Roger Federer, Rafael Nadal, Nick Kyrgios, Grigor Dimitrov and more have all been wearing pink on the blue courts of the Australian Open – and for good reason, too.
Since 2008, the vibrant blue of its Plexicushion tennis courts has defined Melbourne Park, juxtaposing the intensity of the competition against a calming and serene backdrop.
This year, though, another colour has entered the arena: pink.
And now Nike, which designed the kits, has confirmed that this colour was specifically chosen to intimidate.
As tennis aficionados have no doubt already noticed, some of the biggest names in men’s tennis have been embracing head-to-toe pink at the 2018 Australian Open.
The outfits have drawn a mixed response on social media, with some praising the bold hue and others (including Judy Murray) joking that it’s left players looking a little bit like liquorice allsorts.
Others, though, have gone down the boring and entirely untrue ‘men can’t wear pink’ route.
“The fact that a lot of the male players are wearing pink is annoying me much more than it should,” wrote one user.
“Why are they dressing the men up in girl’s kits?” complained another.
This divided reaction, though, is apparently the entire point of the new kits.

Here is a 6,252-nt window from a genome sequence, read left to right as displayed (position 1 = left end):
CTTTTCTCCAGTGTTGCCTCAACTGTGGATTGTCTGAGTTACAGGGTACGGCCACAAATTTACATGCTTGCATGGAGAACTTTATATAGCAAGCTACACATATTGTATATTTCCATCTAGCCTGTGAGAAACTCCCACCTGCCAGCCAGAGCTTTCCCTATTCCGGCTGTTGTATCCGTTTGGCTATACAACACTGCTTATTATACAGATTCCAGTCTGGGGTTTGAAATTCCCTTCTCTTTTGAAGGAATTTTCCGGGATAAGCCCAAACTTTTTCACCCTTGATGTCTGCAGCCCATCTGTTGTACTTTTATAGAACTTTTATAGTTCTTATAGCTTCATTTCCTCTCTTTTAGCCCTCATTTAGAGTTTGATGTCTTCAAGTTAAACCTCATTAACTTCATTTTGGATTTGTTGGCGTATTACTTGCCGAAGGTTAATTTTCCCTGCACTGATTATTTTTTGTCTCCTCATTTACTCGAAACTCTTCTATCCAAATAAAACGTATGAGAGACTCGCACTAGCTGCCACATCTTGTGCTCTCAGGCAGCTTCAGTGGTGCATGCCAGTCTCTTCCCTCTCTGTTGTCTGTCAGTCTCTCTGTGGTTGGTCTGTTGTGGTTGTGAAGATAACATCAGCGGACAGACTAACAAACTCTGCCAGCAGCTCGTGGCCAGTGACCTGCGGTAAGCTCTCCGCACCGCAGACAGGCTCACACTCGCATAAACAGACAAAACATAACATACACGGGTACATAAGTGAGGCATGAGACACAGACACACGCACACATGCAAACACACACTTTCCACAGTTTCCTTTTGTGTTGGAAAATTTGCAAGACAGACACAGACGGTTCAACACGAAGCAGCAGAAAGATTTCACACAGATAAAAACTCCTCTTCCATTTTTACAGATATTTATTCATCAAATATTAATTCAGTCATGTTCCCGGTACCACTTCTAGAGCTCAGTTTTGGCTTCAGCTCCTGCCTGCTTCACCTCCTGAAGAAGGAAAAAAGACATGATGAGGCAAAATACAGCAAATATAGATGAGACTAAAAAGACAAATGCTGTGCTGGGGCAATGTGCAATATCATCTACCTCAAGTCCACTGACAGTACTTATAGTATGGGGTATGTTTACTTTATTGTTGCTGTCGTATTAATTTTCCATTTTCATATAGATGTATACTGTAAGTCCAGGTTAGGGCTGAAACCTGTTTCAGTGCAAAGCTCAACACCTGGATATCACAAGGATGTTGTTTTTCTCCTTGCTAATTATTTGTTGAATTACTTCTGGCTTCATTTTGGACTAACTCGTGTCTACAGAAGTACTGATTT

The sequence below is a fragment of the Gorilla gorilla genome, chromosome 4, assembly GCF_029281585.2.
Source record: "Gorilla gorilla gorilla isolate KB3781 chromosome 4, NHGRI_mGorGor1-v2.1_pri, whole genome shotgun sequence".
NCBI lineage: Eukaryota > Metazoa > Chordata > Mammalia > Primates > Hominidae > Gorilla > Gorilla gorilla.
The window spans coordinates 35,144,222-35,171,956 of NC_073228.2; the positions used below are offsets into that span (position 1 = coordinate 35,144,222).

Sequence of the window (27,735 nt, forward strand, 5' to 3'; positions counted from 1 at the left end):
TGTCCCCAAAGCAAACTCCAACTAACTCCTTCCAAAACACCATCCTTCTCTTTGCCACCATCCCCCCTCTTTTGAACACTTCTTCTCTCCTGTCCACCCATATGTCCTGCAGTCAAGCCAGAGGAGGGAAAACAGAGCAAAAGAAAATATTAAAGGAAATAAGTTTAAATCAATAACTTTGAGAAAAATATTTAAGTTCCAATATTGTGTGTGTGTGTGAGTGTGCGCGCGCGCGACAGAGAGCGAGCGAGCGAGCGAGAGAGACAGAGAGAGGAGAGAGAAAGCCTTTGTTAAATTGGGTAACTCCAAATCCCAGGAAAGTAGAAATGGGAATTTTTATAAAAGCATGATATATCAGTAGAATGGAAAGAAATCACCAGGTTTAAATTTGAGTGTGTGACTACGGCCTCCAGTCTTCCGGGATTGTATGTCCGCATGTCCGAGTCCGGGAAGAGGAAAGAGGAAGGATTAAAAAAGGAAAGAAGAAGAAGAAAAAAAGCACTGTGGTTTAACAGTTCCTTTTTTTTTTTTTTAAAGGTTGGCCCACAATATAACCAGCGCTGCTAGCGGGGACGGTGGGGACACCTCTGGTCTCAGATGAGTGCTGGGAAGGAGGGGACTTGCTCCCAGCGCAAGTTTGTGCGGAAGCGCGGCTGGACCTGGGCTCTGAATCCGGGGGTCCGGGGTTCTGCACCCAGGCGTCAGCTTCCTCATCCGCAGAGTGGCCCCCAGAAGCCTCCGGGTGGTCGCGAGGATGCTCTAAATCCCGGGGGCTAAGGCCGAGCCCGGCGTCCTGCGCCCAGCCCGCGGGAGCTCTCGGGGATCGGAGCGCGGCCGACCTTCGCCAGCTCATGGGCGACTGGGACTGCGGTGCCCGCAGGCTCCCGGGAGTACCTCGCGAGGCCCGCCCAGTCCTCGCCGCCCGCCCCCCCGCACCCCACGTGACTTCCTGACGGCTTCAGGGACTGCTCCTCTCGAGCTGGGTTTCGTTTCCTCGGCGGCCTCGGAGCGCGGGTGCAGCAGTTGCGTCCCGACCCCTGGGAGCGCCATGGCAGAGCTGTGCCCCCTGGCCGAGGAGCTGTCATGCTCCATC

Responding to the ‘pink mania’ on social media via a statement, Nike explains that it was keen to create a kit which would grab the focus of overseas viewers who might miss the main broadcast and catch-up via social media posts.
“The challenge of designing for a quick impression is creating a simple, but instantly recognisable and bold design,” shares Sam Shipley, Apparel Design Director for NikeCourt.
“We utilised dynamic geometric shape and flooded colour to grab the viewer’s attention.”
With these criteria in mind, Shipley chose pink for Melbourne.
“We worked closely with the colour team on finding the best shades for the most impactful read off the incredible blue courts. We wanted something that vibrates when you see it on screen,” says Shipley, adding that it calls to mind the rock ’n‘ roll attitude of Nineties Nike Tennis and the swagger of that era’s tennis stars.
“We talked a lot about driving energy through confidence in pink,” adds Shipley.
“We thought, ‘if this design was in all pink, would it still be aggressive?’ We’re holding ourselves to that test!”
It’s not the first time that pink has been linked to confidence: according to a 2012 report, wearing pink is associated with confident behaviour, higher incomes and higher education levels – making it the perfect choice for a job interview or a big meeting.
Or, y’know, a highly-competitive game of tennis. Your call.
Images: Rex Features